And while old-fashioned advice recommended that new parents ‘sleep when baby sleeps’, that’s not possible for working mums with a 6am start.
So should we be swapping counting calories for counting sheep? Dr Taheri thinks so.
‘We recommend no caffeine after 6pm, no exercise before bed, avoiding excess alcohol - and we’ve even discovered a link between watching TV in bed and obesity, because it increases the chance of disrupted sleep,’ he says.
If lifestyle factors are to blame, it’s possible dramatically to increase your chances of a good night’s sleep by following Dr Taheri’s advice. But for the 10 per cent of adults who suffer long-term, chronic insomnia, therapy can succeed where camomile tea does not.
Claudia finally cracked her problem by splashing out on a new bed, taking up yoga, and ditching the sleeping pills. She says she’s sleeping better - and losing her excess pounds.
But many women find it much more difficult to get the sleep they so desperately need. Living at breakneck speed can mean you regularly end up sharing your bed with a tetchy child, a beeping BlackBerry and, most likely, a snoring partner.
‘Male snoring is a big problem,’ agrees Jim Horne, director of the Sleep Research Centre at Loughborough University. ‘During the night, the man disturbs the woman, much more than the other way round. Because women tend to be lighter, sleep disturbance is also often caused by her partner shifting in the bed - she’s literally propelled around it by his weight.’
Back-up plan: If camomile tea doesn't work, therapy may resolve anxieties that keep the brain wired at night
Generally, women also sleep more lightly than men - which may, according to Dr Horne, be due to motherhood. ‘Women with children are extremely sensitive to the sound of their child crying,’ he says. ‘They’ll wake at the slightest noise.’
Hormonal issues, such as pregnancy and the menopause, can also affect sleep hormones - and once we do wake up, we find it much harder to get back to sleep.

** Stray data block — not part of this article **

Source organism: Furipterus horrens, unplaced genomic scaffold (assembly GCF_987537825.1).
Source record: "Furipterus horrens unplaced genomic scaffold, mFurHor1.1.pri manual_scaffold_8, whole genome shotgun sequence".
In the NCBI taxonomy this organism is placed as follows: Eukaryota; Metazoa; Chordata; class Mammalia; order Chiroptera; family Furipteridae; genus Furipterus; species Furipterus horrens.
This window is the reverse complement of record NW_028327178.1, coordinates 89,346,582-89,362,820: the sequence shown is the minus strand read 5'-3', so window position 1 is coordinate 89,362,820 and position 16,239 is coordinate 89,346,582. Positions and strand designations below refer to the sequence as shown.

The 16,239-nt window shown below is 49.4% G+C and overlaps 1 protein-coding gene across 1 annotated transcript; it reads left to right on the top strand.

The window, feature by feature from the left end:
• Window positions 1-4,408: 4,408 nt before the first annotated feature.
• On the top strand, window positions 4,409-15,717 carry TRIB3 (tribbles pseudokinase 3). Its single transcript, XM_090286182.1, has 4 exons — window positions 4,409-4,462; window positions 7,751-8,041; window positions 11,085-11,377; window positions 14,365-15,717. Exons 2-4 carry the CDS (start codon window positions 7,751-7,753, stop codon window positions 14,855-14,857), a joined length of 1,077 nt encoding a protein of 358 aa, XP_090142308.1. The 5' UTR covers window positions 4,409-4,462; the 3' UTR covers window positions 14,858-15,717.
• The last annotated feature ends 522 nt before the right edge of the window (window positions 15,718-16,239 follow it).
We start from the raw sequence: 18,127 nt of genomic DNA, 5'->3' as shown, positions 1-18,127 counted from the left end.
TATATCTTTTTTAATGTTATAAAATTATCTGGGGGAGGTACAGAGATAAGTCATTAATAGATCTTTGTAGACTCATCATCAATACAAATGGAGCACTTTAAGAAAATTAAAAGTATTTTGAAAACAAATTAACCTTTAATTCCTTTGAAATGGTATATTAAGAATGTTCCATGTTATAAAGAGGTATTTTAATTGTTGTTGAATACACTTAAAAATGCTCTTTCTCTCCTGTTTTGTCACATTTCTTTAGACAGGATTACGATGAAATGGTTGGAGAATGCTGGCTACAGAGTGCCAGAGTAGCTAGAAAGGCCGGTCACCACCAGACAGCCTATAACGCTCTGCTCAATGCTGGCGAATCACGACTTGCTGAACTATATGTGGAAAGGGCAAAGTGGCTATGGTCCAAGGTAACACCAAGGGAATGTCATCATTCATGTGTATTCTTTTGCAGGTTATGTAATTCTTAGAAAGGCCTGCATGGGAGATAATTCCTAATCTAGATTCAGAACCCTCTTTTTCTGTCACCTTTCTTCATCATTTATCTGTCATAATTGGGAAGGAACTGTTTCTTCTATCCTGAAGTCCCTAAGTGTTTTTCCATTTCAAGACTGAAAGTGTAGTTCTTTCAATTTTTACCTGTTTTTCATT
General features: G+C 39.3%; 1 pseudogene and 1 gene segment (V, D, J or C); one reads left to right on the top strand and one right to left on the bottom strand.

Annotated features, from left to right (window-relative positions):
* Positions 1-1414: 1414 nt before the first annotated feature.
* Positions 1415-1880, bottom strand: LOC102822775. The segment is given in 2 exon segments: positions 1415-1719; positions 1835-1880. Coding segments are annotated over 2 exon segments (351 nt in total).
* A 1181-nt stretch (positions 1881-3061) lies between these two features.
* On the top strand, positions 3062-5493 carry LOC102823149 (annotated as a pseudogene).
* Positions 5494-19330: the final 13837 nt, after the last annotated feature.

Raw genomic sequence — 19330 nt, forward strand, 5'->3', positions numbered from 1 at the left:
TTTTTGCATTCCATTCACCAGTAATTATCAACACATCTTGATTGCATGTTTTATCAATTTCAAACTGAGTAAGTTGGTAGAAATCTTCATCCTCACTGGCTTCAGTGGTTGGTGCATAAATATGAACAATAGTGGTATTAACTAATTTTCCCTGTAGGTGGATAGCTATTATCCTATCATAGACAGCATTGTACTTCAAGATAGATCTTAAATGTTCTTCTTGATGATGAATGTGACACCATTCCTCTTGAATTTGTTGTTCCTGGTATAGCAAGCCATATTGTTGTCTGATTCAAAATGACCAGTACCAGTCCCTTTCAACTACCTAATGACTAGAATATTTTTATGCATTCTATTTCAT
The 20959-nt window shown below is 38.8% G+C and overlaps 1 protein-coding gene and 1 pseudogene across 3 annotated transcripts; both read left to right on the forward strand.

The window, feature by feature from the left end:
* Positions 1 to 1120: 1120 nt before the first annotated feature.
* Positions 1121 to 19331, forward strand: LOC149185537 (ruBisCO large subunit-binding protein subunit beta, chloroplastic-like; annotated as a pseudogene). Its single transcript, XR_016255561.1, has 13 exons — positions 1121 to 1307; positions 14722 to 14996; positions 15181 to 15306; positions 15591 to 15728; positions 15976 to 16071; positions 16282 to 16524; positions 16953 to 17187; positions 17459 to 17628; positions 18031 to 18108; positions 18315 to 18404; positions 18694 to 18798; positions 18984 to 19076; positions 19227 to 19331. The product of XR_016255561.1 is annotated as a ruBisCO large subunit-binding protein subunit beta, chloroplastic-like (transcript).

‘I always slept well until the menopause,’ says Liz Peterson, 59, from Chichester.
‘Now, I never get a full night’s sleep without taking sleeping pills, which I don’t like doing, but I’ve tried everything else and it just doesn’t work.’
Liz has a demanding job in the hospitality industry and explains: ‘I can’t get through the day if I’m tired - it’s impossible to function. But every night, for years, I’ve woken up at 4am then can’t get back to sleep.’
She also believes her insomnia could be stress-related. ‘When I go on holiday, I have
no problem sleeping. But though I’m not under any enormous stress at home, there I’ll wake up, start worrying and then I’ll be awake for hours.’
Liz reports that many of her female friends are the same: ‘For many of them, it started around the menopause, and we all feel it’s just something we have to put up with.
Liz has tried all the advice on bedtime routine, including hot drinks and calming colours in the bedroom, but nothing has worked. So now, she’s now resigned to a lifetime of tiredness. ‘My GP prescribed the sleeping pills, and until science finds something else, I just reluctantly accept that I’m going to have to keep taking them,’ she says.
But while in extreme cases sleep experts may prescribe melatonin, a hormone that regulates circadian rhythms (a roughly 24-hour cycle of our biochemical, physiological and behavioural processes), Dr Horne believes that there could be a simpler solution.
‘Most people don’t realise that a 15-minute nap in the afternoon is equivalent to an extra hour’s sleep in the morning,’ he says.
‘Good sleep is about the quality and timing, rather than quantity. But don’t be tempted to take more than 15 minutes, or you’ll wake up feeling-groggy.’ With our weight creeping up as our sleeping hours shrink, perhaps we’ve stumbled on the missing link. If it’s really possible to drop a dress size while you sleep, that’s got to be worth a few early nights.